Can Rabbits Live Outside

Can Rabbits Live Outside? Rabbit Guide 2024

Wild rabbits live outdoors in the wild, but are domestic rabbits that we keep and love as pets the same? Can our pet bunnies live outside in our yards, with our care and protection, and be ok?  

Rabbits can live outside, provided the environment is safe. Your pet rabbit needs to be protected from the elements, predators, toxic chemical solutions, dog or cat food, poisonous plants, and loneliness. Outdoors, your rabbit needs to have a safe hutch, be able to eat and drink, exercise, and play.    

So how can you make your outdoor area safe for your rabbit? And are there any benefits to keeping your rabbit outside versus inside? 

Let’s have a look. 

Can Rabbits Live Outside?

Traditionally, rabbits have always been kept outdoors. Since rabbits have become more popular to be kept as pets, the debate on whether your rabbit should live outdoors or indoors has become heated. 

Whether you breed rabbits professionally or want to keep rabbits as pets, they can live outside all year, safely and happily. 

Outdoor rabbits have different needs than indoor rabbits. As long as you meet your outdoor rabbit’s needs from a safety, physical, and social perspective, your rabbit can live happily and healthily outside.  


One key consideration for keeping rabbits outside is whether they can survive throughout winter, and do you need to bring your bunny inside during the cold months? 

If you do bring your rabbit inside, you need to slowly acclimate them to the change in temperature from outside to inside. 

Rabbits actually prefer colder temperatures and can comfortably survive temperatures as low as 15℉—if their coat is dry and there is no cold wind. However, bunnies are most comfortable in a temperature range of 50-70℉.   

During winter, there are extra precautions to take to ensure your rabbit is warm enough and their coat remains dry:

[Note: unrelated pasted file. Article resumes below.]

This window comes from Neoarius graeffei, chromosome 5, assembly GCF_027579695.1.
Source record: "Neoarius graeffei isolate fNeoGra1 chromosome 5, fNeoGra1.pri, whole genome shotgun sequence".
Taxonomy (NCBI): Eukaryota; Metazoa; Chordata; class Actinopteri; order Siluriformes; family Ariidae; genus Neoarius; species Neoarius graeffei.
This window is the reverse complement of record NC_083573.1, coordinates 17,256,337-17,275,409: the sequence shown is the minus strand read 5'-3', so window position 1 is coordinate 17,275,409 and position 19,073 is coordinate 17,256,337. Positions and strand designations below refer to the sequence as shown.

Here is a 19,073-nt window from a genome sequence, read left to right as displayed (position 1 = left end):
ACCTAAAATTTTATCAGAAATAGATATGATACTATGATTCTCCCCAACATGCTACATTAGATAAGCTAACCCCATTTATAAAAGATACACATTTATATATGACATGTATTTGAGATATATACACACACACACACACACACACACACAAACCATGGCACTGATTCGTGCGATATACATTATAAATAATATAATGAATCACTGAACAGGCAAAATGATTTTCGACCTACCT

• Winter-proof the hutch 
  • Get a nesting box 
  • Add extra bedding 
  • Add a heating pad 
  • Check that their drinking water hasn’t frozen 

Plus, if your rabbit is too cold, check your rabbit’s internal temperature, whether their ears are cold, and if your bunny is low on energy or in a bunny loaf position. 


Your rabbit should be fine outside in summer provided your rabbit doesn’t overheat. 

If you live in an area where the summer months are extra hot or there is a heatwave, you should check on your rabbit regularly and help them cool down if necessary. 

You should also ensure your rabbit doesn’t dehydrate. 

In general, rabbits can tolerate warm temperatures up to 75℉. 

If your area’s temperature reaches 80-85℉, you need to see if your short-haired rabbit is overheating

If you have a long-haired bunny, then they may start showing signs of overheating when the temperature reaches 75℉. 

If your rabbit is overheating, its ears may be hot and its nose will be wet. Your rabbit may also be hyperventilating or breathing shallowly, salivating, be disoriented or lethargic, or have seizures. 

In summer, keep your rabbit cool by: 

  • Spraying their ears 
  • Placing ice bottles in the hutch 
  • Ensuring your rabbit has plenty of drinking water    
  • Ensuring they have a shady spot to spend time in when it gets too hot 

Other Seasons

During fall and spring, your rabbit should be fine outside – provided the temperature doesn’t suddenly drop or there isn’t a heatwave. 

If your area is prone to spring rains, ensure the hutch is weather-proofed so your rabbit’s thick coat remains dry. You don’t want your bunny to sicken and die from hypothermia.  

If you move your rabbit from inside to outside to protect them from extreme temperatures, then spring is the best time to transition your rabbit to living outside. Fall is ideal for transitioning your rabbit to live inside. 

What to Consider When Keeping Your Rabbit Outside

What to Consider When Keeping Your Rabbit Outside

To keep your rabbit safe when they live in your backyard or garden, keep these factors in mind: 


Rabbits are vulnerable animals with a long list of potential predators, whether you live in a house in the suburbs or out in the country. 

Wild rabbits are equipped to deal with predators but domestic rabbits aren’t. 

Large birds of prey, large breed dogs, cats, snakes, raccoons, weasels, and more pose a threat to your beloved bunny. 

Poisonous Vegetation

If your rabbit has free access to your garden, your rabbit may easily ingest poisonous plants and potentially die. 

Some common plants a rabbit should not eat are: 

  • Daffodil 
  • Holly 
  • Wolfsbane 
  • Yew 
  • Buttercup 
  • Hyacinth 
  • Ivy 
  • Foxglove 
  • Nightshade 
  • Hydrangea 
  • Chrysanthemum 
  • Lilies 
  • Poppy
  • Rhododendron 
  • Iris 


Rabbits are highly social animals, and they need companionship to fulfill their emotional and social needs.